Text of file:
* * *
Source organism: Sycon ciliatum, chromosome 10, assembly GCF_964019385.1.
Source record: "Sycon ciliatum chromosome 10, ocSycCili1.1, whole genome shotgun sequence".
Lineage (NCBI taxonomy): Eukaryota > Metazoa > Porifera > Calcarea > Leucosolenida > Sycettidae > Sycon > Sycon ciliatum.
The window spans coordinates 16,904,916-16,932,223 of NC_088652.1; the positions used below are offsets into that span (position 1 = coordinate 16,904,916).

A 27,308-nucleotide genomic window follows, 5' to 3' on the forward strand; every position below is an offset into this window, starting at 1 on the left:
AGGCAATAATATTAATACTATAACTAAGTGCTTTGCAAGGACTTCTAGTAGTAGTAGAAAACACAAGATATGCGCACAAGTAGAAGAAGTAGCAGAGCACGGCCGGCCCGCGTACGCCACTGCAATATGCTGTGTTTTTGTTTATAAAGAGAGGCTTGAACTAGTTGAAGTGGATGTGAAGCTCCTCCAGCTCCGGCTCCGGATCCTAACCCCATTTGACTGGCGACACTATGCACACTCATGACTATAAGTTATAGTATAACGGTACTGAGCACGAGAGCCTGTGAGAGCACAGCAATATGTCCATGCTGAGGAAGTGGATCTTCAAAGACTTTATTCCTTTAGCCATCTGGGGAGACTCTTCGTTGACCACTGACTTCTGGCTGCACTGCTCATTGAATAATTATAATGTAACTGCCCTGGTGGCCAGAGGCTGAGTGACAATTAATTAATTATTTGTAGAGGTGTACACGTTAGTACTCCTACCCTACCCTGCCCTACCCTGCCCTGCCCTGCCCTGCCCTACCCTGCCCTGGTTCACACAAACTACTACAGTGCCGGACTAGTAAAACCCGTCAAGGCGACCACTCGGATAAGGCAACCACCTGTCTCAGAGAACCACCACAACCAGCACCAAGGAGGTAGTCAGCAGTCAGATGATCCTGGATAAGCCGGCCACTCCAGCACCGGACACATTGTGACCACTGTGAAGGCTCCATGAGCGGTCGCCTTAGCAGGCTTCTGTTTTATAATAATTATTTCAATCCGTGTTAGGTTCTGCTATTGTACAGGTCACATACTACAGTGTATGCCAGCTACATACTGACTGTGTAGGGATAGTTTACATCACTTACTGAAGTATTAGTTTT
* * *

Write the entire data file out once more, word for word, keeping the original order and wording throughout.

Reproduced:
Source organism: Sycon ciliatum, chromosome 10, assembly GCF_964019385.1.
Source record: "Sycon ciliatum chromosome 10, ocSycCili1.1, whole genome shotgun sequence".
Lineage (NCBI taxonomy): Eukaryota > Metazoa > Porifera > Calcarea > Leucosolenida > Sycettidae > Sycon > Sycon ciliatum.
The window spans coordinates 16,904,916-16,932,223 of NC_088652.1; the positions used below are offsets into that span (position 1 = coordinate 16,904,916).

A 27,308-nucleotide genomic window follows, 5' to 3' on the forward strand; every position below is an offset into this window, starting at 1 on the left:
AGGCAATAATATTAATACTATAACTAAGTGCTTTGCAAGGACTTCTAGTAGTAGTAGAAAACACAAGATATGCGCACAAGTAGAAGAAGTAGCAGAGCACGGCCGGCCCGCGTACGCCACTGCAATATGCTGTGTTTTTGTTTATAAAGAGAGGCTTGAACTAGTTGAAGTGGATGTGAAGCTCCTCCAGCTCCGGCTCCGGATCCTAACCCCATTTGACTGGCGACACTATGCACACTCATGACTATAAGTTATAGTATAACGGTACTGAGCACGAGAGCCTGTGAGAGCACAGCAATATGTCCATGCTGAGGAAGTGGATCTTCAAAGACTTTATTCCTTTAGCCATCTGGGGAGACTCTTCGTTGACCACTGACTTCTGGCTGCACTGCTCATTGAATAATTATAATGTAACTGCCCTGGTGGCCAGAGGCTGAGTGACAATTAATTAATTATTTGTAGAGGTGTACACGTTAGTACTCCTACCCTACCCTGCCCTACCCTGCCCTGCCCTGCCCTGCCCTACCCTGCCCTGGTTCACACAAACTACTACAGTGCCGGACTAGTAAAACCCGTCAAGGCGACCACTCGGATAAGGCAACCACCTGTCTCAGAGAACCACCACAACCAGCACCAAGGAGGTAGTCAGCAGTCAGATGATCCTGGATAAGCCGGCCACTCCAGCACCGGACACATTGTGACCACTGTGAAGGCTCCATGAGCGGTCGCCTTAGCAGGCTTCTGTTTTATAATAATTATTTCAATCCGTGTTAGGTTCTGCTATTGTACAGGTCACATACTACAGTGTATGCCAGCTACATACTGACTGTGTAGGGATAGTTTACATCACTTACTGAAGTATTAGTTTT